Learning DevSec is designed for developers who have already started adding DevSec automation to their toolchain and just want to know "the rest."
This contains other bits of information to understand what "security" means in context. The benefit of DevSec is that the security tools make it easier to point your attention at what a piece of security means and when you should pay attention to it.
Security is a vast large topic across many disciplines. The best way to learn about security is to focus on things relevant to what you are working on and learn security in context.
Another approach is to focus on defense of your application and its assets. There are many attacks. Attacks change and many of them will not impact you. Many of the attacks that can impact you will be similar in nature.
What Developers Do and Don't Do
Application developers are responsible for the security of the code: how it handles sensitive data and how it interacts with the environment.
In a cloud environment, application developers follow models such as the AWS Shared Responsibility Model. Cloud customers are responsible for:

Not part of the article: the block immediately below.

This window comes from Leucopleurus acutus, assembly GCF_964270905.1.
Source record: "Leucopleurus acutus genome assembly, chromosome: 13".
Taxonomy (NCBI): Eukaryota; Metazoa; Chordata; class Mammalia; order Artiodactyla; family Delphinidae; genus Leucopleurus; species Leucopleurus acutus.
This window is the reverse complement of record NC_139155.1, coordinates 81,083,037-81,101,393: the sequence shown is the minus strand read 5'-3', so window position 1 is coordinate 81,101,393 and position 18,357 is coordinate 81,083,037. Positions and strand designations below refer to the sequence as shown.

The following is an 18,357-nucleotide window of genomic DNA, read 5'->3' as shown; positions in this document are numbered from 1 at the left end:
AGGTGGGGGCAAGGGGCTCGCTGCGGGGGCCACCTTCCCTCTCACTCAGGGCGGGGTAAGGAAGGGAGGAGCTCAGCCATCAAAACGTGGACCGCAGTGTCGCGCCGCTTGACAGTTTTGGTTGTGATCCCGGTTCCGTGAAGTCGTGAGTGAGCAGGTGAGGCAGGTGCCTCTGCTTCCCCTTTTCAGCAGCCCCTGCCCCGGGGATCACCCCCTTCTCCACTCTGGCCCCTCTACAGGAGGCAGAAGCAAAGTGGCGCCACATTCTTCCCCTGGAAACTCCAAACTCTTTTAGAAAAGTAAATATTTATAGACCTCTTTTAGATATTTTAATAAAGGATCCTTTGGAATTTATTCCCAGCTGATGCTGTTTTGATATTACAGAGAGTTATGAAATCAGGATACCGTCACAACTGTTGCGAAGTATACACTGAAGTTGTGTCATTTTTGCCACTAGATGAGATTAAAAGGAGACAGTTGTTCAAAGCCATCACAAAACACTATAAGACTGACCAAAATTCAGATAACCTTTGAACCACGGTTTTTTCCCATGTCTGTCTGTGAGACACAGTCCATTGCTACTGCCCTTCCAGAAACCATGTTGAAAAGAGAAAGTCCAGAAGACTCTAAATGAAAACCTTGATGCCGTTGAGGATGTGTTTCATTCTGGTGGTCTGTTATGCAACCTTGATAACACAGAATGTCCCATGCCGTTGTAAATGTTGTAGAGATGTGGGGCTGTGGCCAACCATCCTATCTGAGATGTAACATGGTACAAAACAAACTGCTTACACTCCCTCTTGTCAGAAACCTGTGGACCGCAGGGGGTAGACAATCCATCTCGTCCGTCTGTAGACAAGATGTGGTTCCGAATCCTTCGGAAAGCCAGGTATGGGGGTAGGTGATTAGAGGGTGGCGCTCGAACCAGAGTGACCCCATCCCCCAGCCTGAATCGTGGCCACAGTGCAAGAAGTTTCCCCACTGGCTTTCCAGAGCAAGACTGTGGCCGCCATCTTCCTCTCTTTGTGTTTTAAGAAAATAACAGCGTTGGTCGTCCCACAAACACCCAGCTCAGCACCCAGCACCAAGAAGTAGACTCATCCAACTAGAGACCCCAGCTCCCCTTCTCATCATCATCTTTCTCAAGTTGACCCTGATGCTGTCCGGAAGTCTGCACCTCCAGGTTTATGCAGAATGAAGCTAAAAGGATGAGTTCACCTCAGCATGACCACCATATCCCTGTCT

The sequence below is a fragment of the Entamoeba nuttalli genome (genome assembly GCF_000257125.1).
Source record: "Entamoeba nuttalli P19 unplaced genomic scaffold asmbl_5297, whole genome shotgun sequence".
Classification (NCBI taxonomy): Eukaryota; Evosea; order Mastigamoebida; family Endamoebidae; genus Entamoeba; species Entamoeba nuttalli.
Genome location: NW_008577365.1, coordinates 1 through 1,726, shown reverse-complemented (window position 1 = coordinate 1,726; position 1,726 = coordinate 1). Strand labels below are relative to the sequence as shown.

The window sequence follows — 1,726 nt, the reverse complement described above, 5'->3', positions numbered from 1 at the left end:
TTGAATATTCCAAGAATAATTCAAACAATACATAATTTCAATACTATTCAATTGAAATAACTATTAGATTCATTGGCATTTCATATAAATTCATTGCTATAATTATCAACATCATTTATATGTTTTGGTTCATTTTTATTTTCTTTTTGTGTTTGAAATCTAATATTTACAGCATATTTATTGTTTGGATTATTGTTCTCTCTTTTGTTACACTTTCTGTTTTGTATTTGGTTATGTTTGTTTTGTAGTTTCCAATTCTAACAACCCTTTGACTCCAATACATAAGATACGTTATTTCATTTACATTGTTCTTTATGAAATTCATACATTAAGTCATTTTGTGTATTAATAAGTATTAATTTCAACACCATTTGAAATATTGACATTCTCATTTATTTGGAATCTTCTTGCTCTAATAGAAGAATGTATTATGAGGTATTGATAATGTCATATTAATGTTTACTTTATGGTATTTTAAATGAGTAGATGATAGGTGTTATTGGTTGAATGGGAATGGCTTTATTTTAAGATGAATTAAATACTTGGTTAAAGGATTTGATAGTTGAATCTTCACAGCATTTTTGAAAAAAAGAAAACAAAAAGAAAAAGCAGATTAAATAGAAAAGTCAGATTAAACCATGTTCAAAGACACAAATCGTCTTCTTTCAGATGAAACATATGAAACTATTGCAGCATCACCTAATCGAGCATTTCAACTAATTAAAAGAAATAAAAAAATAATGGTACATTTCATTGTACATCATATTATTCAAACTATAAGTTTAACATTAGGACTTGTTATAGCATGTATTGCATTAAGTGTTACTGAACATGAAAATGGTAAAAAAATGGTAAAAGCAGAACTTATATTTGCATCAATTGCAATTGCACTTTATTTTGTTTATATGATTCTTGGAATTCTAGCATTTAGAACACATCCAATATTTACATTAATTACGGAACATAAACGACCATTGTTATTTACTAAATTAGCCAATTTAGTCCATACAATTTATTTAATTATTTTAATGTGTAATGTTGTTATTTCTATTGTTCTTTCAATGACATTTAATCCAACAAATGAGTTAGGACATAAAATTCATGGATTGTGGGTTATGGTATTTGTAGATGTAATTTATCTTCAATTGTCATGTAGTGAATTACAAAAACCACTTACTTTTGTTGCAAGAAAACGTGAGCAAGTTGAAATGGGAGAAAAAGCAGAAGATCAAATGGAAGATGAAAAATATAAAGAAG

- Customer data
- Platforms, Applications, Identity & Access Management
- Operating System, Network & Firewall Management
- Client-side data encryption & Data integrity authentication
- Server-side encryption (file system and/or data)
- Networking traffic protection (encryption integrity, identity)
Specifically when writing software, developers are responsible for:
- Libraries used by the application
- Custom code of the application and interaction with libraries
- Any runtime used to execute the code
- Middleware components shared between microservices
- The way that the application interacts with everything else in the shared responsibility model.
Things You Should Not Do
Security is expansive and security fits into everything. Attacks often change and many attacks, while interesting, are not relevant to your application. Do not start with a vague or broad scope unrelated to things you are working on. Rather than aiming to "learn security," leverage automated tools to hone in what security means in your context and branch out from there.
Developers receive more benefit from defensive security, to build secure applications, rather than offensive security, of learning about attacks.
One simple way to establish this focus is to ask, "what am I defending and what am I defending it from."